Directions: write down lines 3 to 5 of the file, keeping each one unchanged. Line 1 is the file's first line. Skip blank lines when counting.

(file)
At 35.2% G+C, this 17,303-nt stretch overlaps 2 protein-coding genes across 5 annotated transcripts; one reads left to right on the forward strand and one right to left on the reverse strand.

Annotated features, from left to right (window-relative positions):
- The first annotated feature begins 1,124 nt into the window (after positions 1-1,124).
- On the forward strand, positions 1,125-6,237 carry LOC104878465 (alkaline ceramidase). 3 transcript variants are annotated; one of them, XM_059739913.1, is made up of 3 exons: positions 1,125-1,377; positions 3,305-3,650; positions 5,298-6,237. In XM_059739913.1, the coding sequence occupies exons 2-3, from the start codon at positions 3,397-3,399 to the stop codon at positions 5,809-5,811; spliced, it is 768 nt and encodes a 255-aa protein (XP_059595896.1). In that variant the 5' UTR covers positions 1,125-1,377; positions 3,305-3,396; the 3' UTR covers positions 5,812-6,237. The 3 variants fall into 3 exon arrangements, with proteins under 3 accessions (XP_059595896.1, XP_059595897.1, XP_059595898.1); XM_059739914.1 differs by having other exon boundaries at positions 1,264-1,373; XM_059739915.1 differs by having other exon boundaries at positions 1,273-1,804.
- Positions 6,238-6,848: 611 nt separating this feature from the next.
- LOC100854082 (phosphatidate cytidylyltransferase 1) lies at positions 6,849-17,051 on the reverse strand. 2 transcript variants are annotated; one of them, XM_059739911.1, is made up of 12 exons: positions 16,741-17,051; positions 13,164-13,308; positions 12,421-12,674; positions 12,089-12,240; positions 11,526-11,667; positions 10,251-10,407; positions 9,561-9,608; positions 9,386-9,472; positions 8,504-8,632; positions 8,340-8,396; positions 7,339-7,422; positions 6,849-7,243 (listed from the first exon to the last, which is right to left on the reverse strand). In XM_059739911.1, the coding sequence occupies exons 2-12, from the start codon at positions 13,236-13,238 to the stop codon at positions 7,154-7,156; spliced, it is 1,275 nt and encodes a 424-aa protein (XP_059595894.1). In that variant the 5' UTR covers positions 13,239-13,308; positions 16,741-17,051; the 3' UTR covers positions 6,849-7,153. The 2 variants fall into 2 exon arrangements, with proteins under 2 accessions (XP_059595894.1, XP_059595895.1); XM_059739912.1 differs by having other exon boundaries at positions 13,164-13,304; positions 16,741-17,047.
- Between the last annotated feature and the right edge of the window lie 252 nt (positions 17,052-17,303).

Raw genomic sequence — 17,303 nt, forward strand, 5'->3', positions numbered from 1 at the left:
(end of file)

- The first annotated feature begins 1,124 nt into the window (after positions 1-1,124).
- On the forward strand, positions 1,125-6,237 carry LOC104878465 (alkaline ceramidase). 3 transcript variants are annotated; one of them, XM_059739913.1, is made up of 3 exons: positions 1,125-1,377; positions 3,305-3,650; positions 5,298-6,237. In XM_059739913.1, the coding sequence occupies exons 2-3, from the start codon at positions 3,397-3,399 to the stop codon at positions 5,809-5,811; spliced, it is 768 nt and encodes a 255-aa protein (XP_059595896.1). In that variant the 5' UTR covers positions 1,125-1,377; positions 3,305-3,396; the 3' UTR covers positions 5,812-6,237. The 3 variants fall into 3 exon arrangements, with proteins under 3 accessions (XP_059595896.1, XP_059595897.1, XP_059595898.1); XM_059739914.1 differs by having other exon boundaries at positions 1,264-1,373; XM_059739915.1 differs by having other exon boundaries at positions 1,273-1,804.
- Positions 6,238-6,848: 611 nt separating this feature from the next.